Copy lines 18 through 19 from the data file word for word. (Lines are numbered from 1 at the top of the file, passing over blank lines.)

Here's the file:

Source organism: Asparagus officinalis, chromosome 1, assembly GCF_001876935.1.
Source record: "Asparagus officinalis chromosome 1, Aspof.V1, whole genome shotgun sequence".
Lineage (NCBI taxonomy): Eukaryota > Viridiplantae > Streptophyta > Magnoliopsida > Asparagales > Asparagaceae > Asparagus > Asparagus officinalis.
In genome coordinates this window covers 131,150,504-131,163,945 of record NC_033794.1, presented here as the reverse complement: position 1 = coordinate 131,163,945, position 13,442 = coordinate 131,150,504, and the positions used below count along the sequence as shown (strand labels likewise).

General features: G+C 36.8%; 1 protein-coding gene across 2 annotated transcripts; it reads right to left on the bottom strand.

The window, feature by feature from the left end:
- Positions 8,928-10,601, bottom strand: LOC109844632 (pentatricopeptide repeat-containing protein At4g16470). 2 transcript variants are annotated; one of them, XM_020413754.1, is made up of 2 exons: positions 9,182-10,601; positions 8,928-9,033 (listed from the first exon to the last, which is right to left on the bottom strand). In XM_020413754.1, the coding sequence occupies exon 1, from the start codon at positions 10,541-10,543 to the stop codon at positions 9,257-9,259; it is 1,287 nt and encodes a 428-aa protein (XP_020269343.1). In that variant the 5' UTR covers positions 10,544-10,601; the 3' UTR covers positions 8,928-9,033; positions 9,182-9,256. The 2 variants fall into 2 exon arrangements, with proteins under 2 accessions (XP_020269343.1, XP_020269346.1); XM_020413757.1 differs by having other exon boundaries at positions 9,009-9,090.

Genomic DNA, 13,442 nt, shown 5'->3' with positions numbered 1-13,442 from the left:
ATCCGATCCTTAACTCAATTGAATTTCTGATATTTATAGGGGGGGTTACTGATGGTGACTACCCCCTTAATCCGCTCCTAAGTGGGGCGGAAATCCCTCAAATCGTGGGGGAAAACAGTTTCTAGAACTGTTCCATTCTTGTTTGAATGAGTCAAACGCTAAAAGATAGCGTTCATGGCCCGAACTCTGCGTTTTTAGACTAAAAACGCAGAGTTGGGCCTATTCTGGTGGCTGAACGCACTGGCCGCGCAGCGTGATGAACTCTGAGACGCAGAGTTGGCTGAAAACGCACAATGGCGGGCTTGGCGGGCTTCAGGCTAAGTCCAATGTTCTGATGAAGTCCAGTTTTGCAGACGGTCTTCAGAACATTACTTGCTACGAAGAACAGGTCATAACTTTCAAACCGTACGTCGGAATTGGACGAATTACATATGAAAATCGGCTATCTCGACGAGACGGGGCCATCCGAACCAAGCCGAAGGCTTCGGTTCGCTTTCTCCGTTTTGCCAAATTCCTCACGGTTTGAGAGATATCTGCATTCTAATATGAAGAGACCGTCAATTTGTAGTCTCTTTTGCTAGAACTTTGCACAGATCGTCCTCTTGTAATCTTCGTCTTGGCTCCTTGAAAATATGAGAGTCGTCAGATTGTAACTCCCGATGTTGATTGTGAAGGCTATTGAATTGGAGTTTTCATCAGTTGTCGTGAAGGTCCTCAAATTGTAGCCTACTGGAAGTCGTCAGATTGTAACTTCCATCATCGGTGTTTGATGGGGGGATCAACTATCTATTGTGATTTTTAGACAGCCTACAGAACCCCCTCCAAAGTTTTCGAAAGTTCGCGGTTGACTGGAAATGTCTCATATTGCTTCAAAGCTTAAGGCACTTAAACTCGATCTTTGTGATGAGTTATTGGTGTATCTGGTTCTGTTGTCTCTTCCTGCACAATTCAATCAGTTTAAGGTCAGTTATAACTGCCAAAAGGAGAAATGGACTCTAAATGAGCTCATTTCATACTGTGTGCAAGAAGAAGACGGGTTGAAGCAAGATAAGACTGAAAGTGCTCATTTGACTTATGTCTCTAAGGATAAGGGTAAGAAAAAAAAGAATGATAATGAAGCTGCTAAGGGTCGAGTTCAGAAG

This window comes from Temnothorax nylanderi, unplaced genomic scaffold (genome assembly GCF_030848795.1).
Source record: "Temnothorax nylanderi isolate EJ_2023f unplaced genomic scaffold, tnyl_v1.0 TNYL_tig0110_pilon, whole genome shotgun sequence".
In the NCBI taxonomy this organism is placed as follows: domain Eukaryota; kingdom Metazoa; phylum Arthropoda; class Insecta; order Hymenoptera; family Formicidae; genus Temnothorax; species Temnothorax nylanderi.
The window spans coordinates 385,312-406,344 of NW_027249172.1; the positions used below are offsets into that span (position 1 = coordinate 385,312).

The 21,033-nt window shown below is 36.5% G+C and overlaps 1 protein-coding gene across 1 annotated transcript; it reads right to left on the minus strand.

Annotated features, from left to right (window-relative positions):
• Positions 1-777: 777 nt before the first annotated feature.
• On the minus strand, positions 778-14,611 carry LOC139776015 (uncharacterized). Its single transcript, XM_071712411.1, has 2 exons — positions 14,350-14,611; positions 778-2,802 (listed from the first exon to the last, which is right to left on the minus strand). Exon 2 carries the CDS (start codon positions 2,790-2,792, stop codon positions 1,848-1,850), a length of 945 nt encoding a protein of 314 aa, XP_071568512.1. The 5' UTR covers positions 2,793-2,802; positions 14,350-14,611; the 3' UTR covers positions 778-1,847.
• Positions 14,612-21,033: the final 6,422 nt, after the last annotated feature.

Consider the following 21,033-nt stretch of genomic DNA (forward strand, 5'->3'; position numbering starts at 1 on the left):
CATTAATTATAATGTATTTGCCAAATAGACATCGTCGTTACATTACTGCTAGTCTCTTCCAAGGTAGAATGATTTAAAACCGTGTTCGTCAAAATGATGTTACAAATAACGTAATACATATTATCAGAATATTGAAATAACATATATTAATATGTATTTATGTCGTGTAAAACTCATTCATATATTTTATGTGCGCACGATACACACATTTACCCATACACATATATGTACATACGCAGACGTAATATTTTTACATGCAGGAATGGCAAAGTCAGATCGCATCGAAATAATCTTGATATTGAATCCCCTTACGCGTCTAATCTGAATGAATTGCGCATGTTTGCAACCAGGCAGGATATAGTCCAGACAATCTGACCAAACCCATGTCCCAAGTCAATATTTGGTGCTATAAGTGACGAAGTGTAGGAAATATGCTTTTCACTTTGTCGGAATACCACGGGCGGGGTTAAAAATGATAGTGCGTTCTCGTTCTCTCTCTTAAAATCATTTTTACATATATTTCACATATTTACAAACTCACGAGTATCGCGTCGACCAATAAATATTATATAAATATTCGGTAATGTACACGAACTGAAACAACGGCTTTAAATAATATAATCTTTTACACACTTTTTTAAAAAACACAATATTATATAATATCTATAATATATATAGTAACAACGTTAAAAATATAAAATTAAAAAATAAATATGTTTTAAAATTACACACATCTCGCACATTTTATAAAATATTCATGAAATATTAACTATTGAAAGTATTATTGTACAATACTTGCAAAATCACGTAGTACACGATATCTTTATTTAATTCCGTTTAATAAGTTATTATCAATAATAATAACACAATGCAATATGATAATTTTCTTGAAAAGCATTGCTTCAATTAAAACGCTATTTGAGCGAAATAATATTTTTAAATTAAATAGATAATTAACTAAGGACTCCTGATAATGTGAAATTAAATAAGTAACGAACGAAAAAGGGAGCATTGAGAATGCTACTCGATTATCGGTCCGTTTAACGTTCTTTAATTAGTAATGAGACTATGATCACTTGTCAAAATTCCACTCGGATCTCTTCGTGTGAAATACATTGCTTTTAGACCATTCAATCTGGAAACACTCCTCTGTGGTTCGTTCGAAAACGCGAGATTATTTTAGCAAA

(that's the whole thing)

• Positions 14,612-21,033: the final 6,422 nt, after the last annotated feature.

Consider the following 21,033-nt stretch of genomic DNA (forward strand, 5'->3'; position numbering starts at 1 on the left):